Cutthroat. Merciless. Fierce.
Cold-hearted. Brutal. Harsh.
Corporate executives operating with less ruth than an oceanic whitetip shark.
These descriptions may well still be the norm for the Fortune 500s and Russell 2000s out there, yet more and more corporations are demonstrating a rising interest in the opposite approach—offering generous and extended paid parental leave (Netflix), providing free college education (Starbucks), building collegial campuses filled with free gourmet cafeterias, play areas and creative fun (Google), and countless etceteras. These environments yield dedication, gratitude and, to be sure, a willingness to work that much harder.
Generous to a fault in the eyes of their shareholders? Far from it. These are strategic decisions carefully vetted and taken by enlightened companies that realize the value of loyalty that goes far beyond their biweekly employee ADP salary deposits. Humans have a demonstrated and deep-seated need for fellowship, camaraderie, working toward common goals and, yes, fun. Must the bottom line be as divorced from that word as a previously married couple?
Preconceptions are as stale as month-old bread. CEOs may well feel the need to drain their employees dry, with the same acidic approach as Liquid-Plumr. After all, their stock options and 400-to-one salary differences depend on quarterly profit reports that rise with the sun’s regularity. Yet despite kaleidoscopic, well-nigh unlimited differences, people are (not surprisingly) similar when it comes to the basics of respect, goodwill, loyalty and willingness to work for their daily bread.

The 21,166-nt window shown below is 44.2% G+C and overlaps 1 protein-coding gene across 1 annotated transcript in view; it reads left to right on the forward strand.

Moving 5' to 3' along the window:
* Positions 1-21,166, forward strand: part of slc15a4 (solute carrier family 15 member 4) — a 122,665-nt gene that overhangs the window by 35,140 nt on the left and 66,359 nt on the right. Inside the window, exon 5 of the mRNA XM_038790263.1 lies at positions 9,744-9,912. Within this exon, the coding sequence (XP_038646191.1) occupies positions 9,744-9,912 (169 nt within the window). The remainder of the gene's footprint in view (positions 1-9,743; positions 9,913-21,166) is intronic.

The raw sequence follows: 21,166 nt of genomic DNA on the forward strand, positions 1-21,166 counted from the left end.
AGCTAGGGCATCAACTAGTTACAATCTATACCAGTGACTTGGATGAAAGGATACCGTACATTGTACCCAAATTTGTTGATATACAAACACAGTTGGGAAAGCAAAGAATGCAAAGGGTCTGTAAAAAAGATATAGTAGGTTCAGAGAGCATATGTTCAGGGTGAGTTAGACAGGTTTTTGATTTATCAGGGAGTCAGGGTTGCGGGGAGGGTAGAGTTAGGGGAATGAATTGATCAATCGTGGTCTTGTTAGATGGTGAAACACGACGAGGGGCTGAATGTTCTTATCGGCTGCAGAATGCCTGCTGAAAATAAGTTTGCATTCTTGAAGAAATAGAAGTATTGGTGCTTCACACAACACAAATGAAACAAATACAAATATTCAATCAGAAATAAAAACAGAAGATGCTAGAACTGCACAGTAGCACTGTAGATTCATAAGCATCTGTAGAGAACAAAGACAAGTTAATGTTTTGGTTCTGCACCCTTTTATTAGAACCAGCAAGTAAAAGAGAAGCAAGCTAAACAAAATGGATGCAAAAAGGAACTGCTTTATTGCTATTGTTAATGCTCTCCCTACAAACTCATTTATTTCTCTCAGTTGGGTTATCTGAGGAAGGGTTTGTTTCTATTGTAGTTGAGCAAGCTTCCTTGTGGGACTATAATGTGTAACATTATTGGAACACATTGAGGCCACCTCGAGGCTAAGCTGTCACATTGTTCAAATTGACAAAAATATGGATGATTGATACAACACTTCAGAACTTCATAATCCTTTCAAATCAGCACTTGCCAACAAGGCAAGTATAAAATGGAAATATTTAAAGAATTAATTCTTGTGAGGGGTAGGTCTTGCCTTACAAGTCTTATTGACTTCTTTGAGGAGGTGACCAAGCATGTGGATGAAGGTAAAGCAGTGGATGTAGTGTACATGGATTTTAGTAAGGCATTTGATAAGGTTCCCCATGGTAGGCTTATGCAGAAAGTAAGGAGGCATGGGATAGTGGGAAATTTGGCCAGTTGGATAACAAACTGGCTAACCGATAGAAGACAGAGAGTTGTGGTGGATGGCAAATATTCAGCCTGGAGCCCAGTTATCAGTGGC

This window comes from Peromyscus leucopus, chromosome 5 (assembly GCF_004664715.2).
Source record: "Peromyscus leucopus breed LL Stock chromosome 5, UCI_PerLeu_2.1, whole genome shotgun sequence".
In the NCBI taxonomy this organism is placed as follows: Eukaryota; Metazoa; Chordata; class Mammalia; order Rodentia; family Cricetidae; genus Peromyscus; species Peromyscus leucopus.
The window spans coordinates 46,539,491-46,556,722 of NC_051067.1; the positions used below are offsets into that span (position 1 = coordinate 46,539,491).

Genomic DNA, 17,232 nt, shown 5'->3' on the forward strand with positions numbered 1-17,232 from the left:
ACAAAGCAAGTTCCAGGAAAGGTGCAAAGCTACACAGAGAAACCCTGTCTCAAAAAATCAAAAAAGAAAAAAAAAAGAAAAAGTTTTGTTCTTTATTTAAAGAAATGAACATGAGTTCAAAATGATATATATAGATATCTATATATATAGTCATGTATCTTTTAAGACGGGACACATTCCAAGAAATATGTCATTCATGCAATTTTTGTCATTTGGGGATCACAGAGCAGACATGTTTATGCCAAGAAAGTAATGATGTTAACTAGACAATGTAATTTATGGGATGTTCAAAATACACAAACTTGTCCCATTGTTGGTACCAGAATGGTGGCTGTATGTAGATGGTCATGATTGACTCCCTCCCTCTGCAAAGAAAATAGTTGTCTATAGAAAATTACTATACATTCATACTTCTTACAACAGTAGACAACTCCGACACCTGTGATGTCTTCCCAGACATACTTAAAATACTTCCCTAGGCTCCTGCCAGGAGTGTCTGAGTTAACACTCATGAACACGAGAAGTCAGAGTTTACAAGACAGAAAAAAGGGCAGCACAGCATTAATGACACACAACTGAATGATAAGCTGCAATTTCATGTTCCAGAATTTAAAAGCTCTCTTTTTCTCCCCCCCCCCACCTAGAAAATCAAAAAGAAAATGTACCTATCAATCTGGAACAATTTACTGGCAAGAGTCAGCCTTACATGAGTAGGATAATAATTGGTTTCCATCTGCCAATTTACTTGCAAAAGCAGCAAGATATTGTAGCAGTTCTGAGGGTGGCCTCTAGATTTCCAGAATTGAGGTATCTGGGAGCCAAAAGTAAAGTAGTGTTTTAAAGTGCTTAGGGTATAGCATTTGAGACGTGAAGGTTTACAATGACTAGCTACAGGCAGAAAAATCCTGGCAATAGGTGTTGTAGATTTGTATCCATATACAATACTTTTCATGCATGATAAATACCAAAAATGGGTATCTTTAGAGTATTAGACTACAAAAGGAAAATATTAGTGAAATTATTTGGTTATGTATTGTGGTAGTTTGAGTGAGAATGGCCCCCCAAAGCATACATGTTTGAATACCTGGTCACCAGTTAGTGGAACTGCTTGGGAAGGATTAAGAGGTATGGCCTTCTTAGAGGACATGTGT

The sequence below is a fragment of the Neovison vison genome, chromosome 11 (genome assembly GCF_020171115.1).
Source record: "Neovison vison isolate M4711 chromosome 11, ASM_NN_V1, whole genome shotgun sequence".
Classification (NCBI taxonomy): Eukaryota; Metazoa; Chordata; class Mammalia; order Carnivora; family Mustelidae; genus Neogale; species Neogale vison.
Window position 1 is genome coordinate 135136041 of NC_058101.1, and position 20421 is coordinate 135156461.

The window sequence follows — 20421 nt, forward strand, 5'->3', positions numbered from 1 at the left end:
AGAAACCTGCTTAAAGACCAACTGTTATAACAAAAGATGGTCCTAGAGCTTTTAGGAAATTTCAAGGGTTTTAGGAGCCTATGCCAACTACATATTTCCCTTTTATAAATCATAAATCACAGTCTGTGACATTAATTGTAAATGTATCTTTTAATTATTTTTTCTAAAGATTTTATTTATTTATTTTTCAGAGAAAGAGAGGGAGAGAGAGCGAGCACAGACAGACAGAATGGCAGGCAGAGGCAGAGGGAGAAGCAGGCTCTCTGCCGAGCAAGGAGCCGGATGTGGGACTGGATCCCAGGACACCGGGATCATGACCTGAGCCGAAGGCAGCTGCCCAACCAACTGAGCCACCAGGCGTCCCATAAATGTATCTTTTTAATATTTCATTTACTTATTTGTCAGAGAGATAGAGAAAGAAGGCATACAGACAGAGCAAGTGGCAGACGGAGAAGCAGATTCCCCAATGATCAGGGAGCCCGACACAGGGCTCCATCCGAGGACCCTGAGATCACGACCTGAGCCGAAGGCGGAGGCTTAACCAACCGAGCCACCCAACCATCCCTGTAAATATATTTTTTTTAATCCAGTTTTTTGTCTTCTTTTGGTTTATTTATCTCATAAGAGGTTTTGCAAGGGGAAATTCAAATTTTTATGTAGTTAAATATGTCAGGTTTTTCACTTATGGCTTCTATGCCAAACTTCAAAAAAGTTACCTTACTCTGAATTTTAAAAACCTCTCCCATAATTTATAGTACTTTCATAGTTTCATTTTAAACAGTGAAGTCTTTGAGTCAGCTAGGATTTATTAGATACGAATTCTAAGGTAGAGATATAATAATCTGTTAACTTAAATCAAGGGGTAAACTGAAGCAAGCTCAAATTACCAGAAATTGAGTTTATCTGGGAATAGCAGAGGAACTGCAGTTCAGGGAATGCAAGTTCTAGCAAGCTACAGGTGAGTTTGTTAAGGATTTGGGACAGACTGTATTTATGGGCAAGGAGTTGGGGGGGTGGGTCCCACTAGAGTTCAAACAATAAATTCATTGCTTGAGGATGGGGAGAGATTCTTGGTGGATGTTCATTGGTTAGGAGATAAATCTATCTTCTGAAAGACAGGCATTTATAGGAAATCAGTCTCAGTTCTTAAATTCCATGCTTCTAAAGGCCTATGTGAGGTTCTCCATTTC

To be sure, business success more often than not requires discipline, long hours, utter devotion and focus; within this context, the human bonds that develop amid the corporate environment can be palpable. These are people who work together over extended periods of time. Personal friendships grow. After-hours meals take place. Vacations are booked. Even marriages result. The work itself is often fascinating, but a misplaced and relentless focus on the last possible dime can not only shave pennies from the bottom line but can make employees literally hate walking into the office, thus obscuring what could otherwise make for stimulating and fulfilling careers.
Demonstrably, corporate bonds and shareholder returns make for a profitable merger.